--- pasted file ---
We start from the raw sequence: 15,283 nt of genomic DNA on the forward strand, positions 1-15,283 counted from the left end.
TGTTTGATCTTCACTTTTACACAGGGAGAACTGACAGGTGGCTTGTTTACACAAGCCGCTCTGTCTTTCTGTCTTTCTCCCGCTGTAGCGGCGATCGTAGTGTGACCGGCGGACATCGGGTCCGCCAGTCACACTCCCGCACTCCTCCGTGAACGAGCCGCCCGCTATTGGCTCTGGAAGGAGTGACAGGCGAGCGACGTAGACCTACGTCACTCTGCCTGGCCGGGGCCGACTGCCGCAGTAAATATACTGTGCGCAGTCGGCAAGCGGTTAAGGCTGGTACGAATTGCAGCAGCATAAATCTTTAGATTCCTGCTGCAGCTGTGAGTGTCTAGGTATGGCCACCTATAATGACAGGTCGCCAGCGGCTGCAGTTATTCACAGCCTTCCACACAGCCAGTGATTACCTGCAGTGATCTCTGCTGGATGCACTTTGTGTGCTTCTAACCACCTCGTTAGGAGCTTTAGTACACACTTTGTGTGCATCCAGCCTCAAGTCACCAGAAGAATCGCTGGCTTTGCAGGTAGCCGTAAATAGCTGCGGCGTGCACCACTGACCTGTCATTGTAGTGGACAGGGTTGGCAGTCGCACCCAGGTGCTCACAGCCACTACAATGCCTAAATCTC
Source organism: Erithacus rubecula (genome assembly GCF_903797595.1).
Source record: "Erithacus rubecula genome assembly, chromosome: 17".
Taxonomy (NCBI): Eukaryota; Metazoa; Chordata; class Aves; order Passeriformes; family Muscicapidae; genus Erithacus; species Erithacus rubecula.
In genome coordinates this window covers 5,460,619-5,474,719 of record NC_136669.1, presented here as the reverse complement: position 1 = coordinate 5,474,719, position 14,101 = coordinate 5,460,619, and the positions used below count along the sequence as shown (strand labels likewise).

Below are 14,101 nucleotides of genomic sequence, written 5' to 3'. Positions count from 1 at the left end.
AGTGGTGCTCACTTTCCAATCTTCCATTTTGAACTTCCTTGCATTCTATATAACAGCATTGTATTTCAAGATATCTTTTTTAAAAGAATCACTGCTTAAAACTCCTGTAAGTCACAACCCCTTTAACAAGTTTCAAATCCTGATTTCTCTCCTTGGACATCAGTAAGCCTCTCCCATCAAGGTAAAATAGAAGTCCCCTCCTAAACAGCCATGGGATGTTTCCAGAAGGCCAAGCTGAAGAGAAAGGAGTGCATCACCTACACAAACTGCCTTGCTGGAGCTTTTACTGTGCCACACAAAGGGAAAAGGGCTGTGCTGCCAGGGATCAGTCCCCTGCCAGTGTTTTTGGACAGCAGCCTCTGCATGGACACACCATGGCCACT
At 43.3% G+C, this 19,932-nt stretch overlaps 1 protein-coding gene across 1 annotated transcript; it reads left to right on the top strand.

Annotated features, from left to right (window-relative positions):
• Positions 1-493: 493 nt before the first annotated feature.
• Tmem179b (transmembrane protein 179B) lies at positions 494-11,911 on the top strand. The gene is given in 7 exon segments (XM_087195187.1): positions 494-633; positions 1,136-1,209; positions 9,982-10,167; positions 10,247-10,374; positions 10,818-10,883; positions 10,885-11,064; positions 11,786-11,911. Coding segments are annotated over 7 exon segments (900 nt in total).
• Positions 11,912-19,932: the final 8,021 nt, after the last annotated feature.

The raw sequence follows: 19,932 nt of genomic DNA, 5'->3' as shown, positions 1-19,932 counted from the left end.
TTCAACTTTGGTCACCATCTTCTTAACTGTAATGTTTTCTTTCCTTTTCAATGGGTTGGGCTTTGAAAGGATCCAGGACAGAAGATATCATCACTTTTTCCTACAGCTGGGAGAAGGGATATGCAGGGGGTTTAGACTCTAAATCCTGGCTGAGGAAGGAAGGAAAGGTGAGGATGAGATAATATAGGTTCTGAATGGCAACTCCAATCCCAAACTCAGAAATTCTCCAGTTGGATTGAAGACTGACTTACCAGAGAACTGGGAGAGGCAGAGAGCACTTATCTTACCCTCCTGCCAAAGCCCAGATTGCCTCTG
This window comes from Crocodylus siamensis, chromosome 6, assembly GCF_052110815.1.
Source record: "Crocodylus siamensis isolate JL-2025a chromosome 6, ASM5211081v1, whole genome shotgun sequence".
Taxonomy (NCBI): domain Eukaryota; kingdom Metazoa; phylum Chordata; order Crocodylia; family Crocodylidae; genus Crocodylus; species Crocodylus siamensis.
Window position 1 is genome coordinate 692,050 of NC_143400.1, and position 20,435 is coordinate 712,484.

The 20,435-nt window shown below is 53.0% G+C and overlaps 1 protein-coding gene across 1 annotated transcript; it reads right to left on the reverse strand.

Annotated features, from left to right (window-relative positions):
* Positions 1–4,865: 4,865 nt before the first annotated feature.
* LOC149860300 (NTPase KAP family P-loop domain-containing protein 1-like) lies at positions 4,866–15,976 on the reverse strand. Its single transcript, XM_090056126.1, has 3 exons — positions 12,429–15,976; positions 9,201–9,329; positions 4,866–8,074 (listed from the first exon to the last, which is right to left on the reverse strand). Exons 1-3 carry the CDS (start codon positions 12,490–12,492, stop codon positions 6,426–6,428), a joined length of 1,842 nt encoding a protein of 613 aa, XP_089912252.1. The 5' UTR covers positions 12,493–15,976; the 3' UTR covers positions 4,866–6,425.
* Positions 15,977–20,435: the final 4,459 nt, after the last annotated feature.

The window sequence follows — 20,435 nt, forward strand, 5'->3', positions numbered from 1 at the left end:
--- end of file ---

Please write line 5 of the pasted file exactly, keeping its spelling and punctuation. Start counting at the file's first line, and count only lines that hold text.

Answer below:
Taxonomy (NCBI): Eukaryota; Metazoa; Chordata; class Aves; order Passeriformes; family Muscicapidae; genus Erithacus; species Erithacus rubecula.